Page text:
I think that The Hunger Games is a well-written and dynamic book. It engages you immediately and takes you for a ride, leaving you so breathless with anticipation throughout that you'll breathe a sigh of relief when you finish.  It's a great read to improves one's reading, writing, and vocabulary as it is truly a book you cannot put down until you've reached the end.  However, (there's always a but!) I found it to be a disturbing book on many levels and felt physically unwell while reading the graphic descriptions of children's deaths.   I find it highly inappropriate that this book is on school reading lists as it contains extreme violence and graphic murders, all at the hands of innocent children.   I think the author is a creative and talented writer, but I do think her somewhat mentally disturbed and would not encourage young people to read her books.

Yes, absolutely read The Hunger Games. I'm typically not a fan of the SciFi genre myself, but this series is certainly does not fit the typical SciFi mold. It's true that the setting is a dystopian future in a war-torn world, but aside from that the series is simply an exciting read that deals well with overcoming tragedy and the power of perseverance. Although the trilogy is classified as Young Adult (YA), I would recommend this book series to all age groups. The main characters are teenagers, but the books touch on many adult themes and will keep you talking about them for days. Enjoy!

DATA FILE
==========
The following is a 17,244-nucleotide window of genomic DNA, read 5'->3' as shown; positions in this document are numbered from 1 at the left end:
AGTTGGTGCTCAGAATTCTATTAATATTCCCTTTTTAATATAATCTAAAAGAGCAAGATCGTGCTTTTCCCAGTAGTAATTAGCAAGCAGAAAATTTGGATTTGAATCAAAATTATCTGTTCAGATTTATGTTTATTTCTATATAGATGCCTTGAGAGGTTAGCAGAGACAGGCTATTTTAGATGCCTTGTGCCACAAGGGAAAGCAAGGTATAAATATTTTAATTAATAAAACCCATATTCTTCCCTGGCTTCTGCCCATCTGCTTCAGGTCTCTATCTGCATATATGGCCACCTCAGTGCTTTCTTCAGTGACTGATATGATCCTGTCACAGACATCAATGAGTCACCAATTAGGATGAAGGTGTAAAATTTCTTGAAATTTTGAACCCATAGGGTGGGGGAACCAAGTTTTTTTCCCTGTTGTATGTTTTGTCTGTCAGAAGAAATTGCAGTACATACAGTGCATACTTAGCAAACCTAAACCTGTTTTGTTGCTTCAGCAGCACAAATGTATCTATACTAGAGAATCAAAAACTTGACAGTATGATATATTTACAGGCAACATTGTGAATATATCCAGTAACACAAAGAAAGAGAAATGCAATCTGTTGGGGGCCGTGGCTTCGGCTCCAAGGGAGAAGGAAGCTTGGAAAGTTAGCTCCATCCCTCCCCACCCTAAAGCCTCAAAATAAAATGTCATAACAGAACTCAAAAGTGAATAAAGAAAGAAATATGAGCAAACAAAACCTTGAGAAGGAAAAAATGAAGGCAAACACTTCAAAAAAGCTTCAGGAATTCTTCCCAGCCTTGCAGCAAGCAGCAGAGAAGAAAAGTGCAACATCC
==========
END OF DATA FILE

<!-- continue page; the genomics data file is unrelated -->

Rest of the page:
I believe you should read the Hunger Games. Collins writing is less indulging, in which young readers absolutely love. The details are very minimal, and her dialogue is crisp, brilliant, and quick witted. You should always try to read different literary genres, and if futuristic Sci-fi is not your "cup of tea" after you have read some of the literature, then perhaps you should move on to something you actually enjoy. But, with that said, not all novels are written the same. The writers style has a lot to do with how the reader likes the story line. Collins writing style is different from other writers. So, maybe you would enjoy more than others. 

I would recommend you read the Hunger Games. I am also not a huge fan of sci-fi or futuristic fiction, especially dystopian like the Hunger Games, but I actually enjoyed the Hunger Games. The book has a lot of action which keeps the story moving. It also has very important themes built into it, however, the way that the story is told does not force these themes on you. They really are a part of the story. It is a great series to read, even if you don't like science fiction.

Yes it is a good book for all students. It is now being used as a reader for the whole class in many schools.